There has been a persistent theme in the media, explicitly, and in scholarly studies, implicitly, that economic class is much more important as a basis for analysis than race. This is, of course, a Marxist position, one clung to by the Communist Party of the United States to its dying day.
But the basis of American society, as even some Communists admitted, is division by race. This was embodied in the original wording of the Constitution, with its three-fifths rule for counting enslaved Africans and their descendants. It dominated debates in the Senate until the imposition of the “gag” rule, barring discussion of slavery; led to the Civil War, and as Jim Crow, determined social structures and social relations in much of the country until the 1960s.
Despite Brown v. Board of Education and the Voting Rights Act and similar legislation, de jure Jim Crow did not vanish; it was transformed into “Jim Crow by another name,” primarily through the operation of schools and prisons. The stronghold of what Michelle Alexander branded as “The New Jim Crow” is the “black belt” of counties in the former Confederacy, running from Norfolk Virginia to, say, Waco, Texas, with satellites in various urban centers, especially in the line from Louisville, Kentucky to Milwaukee, Wisconsin, but also including Cleveland, Detroit, Philadelphia, Baltimore, Washington DC and New York.
Among the northern urban centers, New York City, because of its size and cultural and political significance, is of particular importance. New York City has an African American population of 2,089,000, a larger number than any other city in the country, more than in many states. How well do the New York public schools perform their task of educating all children, including Black children?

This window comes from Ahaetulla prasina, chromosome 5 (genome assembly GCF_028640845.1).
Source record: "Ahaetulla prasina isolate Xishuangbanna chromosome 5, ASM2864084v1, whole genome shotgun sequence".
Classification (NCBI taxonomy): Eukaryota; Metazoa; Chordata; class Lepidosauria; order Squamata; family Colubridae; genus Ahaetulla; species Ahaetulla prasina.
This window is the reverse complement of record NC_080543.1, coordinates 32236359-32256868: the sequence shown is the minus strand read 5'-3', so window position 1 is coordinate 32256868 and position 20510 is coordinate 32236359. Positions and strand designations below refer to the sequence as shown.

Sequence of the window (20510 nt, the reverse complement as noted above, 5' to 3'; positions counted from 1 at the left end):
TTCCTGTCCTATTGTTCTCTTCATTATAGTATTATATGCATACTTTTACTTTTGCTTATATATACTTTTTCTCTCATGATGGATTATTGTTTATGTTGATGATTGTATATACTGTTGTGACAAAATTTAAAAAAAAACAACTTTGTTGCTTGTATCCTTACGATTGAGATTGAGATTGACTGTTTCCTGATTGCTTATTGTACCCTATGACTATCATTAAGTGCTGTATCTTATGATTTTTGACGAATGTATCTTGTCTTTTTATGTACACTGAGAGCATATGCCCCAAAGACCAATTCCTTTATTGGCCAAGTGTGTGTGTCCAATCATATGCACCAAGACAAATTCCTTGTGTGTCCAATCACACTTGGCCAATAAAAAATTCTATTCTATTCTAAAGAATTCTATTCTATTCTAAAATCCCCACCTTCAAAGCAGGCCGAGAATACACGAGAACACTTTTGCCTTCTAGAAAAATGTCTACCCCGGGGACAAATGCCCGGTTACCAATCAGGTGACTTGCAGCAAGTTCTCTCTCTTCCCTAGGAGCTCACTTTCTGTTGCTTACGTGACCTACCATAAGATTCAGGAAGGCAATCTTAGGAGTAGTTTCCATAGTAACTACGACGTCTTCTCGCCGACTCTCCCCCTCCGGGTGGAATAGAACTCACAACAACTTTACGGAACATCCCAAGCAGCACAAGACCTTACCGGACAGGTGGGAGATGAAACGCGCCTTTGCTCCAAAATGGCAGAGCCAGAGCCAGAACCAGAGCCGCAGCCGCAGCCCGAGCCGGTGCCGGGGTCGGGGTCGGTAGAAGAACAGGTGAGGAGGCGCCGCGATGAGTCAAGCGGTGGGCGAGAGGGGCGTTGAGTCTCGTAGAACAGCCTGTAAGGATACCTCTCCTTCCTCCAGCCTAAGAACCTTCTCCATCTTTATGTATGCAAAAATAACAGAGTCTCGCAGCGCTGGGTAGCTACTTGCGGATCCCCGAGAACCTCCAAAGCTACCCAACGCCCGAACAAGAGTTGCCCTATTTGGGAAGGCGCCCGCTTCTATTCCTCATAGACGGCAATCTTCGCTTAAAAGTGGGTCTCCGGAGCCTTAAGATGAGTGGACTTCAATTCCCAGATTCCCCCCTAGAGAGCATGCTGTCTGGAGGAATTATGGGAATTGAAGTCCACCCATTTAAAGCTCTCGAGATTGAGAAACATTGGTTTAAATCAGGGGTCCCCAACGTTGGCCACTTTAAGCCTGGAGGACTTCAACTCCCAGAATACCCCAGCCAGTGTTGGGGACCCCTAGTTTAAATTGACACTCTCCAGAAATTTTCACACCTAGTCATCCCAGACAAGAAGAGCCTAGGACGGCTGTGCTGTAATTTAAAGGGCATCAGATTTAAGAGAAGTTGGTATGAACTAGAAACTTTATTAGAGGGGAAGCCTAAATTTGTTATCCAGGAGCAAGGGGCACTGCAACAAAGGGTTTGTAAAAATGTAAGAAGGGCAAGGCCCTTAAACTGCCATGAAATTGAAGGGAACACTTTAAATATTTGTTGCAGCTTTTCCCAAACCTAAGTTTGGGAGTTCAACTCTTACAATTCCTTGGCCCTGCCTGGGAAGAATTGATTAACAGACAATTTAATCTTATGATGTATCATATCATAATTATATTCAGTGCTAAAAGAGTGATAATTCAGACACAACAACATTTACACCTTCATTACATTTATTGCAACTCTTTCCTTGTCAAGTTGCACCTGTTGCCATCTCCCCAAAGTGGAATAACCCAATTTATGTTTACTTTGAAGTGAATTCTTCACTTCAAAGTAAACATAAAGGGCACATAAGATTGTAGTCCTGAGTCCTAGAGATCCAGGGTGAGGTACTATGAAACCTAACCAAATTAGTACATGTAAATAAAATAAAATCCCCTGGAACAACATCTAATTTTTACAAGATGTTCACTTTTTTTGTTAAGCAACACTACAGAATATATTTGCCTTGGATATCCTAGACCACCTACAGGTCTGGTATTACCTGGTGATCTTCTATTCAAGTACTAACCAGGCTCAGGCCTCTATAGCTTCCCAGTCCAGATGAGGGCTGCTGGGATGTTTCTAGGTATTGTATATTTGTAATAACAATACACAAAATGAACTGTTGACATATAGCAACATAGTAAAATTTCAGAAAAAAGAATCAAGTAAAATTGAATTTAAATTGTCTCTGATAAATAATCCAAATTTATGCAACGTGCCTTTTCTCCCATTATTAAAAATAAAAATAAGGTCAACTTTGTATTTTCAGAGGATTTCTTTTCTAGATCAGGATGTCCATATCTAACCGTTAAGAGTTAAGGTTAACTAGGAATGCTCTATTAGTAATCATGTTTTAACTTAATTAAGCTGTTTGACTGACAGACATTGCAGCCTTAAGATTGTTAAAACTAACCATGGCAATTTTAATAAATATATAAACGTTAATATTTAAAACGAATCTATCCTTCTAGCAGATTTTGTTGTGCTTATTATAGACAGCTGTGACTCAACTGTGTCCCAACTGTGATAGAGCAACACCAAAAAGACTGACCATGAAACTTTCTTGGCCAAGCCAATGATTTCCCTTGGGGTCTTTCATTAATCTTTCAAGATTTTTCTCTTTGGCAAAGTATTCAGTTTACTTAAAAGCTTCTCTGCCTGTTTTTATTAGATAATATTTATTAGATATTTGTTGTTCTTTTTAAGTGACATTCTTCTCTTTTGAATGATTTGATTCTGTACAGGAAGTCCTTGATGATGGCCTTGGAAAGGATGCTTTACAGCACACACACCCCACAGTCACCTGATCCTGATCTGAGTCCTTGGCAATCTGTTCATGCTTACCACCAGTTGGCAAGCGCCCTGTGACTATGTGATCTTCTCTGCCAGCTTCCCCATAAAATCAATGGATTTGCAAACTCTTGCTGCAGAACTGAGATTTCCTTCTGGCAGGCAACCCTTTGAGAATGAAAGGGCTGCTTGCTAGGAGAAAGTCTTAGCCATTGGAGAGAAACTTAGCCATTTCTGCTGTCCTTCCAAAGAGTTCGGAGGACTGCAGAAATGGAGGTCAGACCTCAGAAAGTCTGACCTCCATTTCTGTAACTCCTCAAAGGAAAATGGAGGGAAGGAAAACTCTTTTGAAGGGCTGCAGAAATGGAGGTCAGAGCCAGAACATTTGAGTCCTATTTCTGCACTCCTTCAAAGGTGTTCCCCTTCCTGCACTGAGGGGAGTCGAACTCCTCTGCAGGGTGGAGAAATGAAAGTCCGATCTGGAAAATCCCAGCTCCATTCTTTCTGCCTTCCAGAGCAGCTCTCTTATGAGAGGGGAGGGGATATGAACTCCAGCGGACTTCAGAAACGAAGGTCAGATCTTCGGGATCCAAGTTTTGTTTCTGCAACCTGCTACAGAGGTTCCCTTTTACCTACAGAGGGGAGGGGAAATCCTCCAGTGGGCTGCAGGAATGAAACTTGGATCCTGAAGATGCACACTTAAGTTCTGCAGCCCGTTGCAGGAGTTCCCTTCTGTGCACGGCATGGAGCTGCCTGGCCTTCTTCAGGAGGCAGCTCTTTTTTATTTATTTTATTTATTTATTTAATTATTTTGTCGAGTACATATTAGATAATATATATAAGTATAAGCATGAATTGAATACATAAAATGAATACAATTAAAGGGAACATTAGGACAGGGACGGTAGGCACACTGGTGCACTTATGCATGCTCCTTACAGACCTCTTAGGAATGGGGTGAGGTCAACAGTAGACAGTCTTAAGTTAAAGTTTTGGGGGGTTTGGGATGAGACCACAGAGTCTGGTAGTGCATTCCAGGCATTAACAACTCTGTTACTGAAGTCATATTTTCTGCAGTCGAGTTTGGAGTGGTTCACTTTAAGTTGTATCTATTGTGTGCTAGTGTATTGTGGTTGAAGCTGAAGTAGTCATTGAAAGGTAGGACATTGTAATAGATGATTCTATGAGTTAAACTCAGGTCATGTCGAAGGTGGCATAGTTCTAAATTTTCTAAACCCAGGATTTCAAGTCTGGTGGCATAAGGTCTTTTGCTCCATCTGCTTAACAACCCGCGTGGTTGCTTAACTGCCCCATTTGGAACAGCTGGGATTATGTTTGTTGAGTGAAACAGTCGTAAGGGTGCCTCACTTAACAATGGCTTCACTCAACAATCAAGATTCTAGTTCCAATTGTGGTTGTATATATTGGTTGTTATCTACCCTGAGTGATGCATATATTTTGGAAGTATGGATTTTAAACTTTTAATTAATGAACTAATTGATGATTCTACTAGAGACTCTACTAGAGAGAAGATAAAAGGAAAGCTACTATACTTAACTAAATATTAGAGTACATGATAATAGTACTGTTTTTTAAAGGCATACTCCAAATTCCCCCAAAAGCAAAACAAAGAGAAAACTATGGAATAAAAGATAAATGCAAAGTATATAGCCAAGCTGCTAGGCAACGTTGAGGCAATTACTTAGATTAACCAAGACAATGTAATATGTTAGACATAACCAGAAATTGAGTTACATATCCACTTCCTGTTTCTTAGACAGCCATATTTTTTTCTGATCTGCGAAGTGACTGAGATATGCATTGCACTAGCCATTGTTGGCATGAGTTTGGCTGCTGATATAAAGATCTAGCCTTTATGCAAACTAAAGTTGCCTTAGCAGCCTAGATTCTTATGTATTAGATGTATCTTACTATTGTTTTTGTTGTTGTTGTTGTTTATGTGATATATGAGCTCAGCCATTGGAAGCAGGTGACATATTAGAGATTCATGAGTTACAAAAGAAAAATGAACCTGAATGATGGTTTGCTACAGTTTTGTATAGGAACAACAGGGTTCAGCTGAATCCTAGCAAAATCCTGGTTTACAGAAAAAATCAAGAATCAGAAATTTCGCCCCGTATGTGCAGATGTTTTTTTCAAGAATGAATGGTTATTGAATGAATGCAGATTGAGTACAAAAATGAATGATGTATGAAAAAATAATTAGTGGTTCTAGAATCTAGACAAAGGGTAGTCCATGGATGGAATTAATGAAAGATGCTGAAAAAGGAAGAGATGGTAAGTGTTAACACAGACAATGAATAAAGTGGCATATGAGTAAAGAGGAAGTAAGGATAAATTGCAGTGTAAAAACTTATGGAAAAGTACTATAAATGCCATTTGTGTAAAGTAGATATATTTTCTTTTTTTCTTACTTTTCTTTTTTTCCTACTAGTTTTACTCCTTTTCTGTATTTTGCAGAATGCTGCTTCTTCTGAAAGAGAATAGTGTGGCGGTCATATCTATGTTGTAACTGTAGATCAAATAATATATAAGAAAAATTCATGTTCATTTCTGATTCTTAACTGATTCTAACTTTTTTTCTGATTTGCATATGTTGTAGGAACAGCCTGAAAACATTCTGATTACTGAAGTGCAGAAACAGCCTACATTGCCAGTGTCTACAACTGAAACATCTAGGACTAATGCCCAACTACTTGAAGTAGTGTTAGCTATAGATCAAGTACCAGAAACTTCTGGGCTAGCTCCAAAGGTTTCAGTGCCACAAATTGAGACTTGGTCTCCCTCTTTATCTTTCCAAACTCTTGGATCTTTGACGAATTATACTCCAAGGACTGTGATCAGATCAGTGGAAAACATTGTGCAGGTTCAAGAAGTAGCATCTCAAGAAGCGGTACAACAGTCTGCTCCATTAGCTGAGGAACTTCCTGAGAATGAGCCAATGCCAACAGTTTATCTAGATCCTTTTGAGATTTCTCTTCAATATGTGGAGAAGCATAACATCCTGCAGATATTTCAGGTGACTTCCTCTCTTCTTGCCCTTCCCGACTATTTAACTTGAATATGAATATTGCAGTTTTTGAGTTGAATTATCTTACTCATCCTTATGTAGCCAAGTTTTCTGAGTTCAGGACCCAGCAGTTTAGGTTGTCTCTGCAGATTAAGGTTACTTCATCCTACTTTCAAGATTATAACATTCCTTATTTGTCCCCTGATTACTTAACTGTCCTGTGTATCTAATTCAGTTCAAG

The National Assessment of Educational Progress is the standard by which education is measured in the United States. Among NAEP’s many assessments, that for reading is particularly crucial as an indicator, particularly reading at grade 8, when the schools have had sufficient time to overcome many issues arising from home and community.
Results for grade 8 reading for New York City show that 46 percent of White students are Proficient and above (compared to 42 percent nationally) as are 15 percent of Black students (compared to 15 percent nationally). Forty-four percent of Black students in the city’s public schools and 15 percent of White students were at the Below Basic (difficulty reading) level in 2015.
New York City’s public schools educate three times the percentage of their White students as their Black students to read at grade level in the crucial grade 8 year. And they leave nearly half of Black middle school students unable to read easily, therefore unlikely to graduate from high school “college and career ready,” unlikely to qualify for or to obtain middle class jobs and incomes.
The failure of the New York City public schools to educate Black students is particularly troubling for male Black students, only 9 percent of whom are at Proficient or above in grade 8 reading in 2015. Which means, of course, that 91 percent are not.
Student educational attainment in New York is also sharply divided by income. Thirty-six percent of White students from families living in or near poverty, and therefore eligible for the National Lunch Program, in the New York public schools reach the Proficient and above levels in grade 8 reading. Other White students, from more prosperous families, read at grade level 57 percent of the time by eighth grade. Among Black students, 13 percent of those eligible for the National Lunch Program read at or above the Proficient level, while 18 percent of those from more prosperous families do so. A White student from a comparatively prosperous family in New York is more than four times as likely to be brought to grade level in grade 8 reading than a Black student from a low-income family.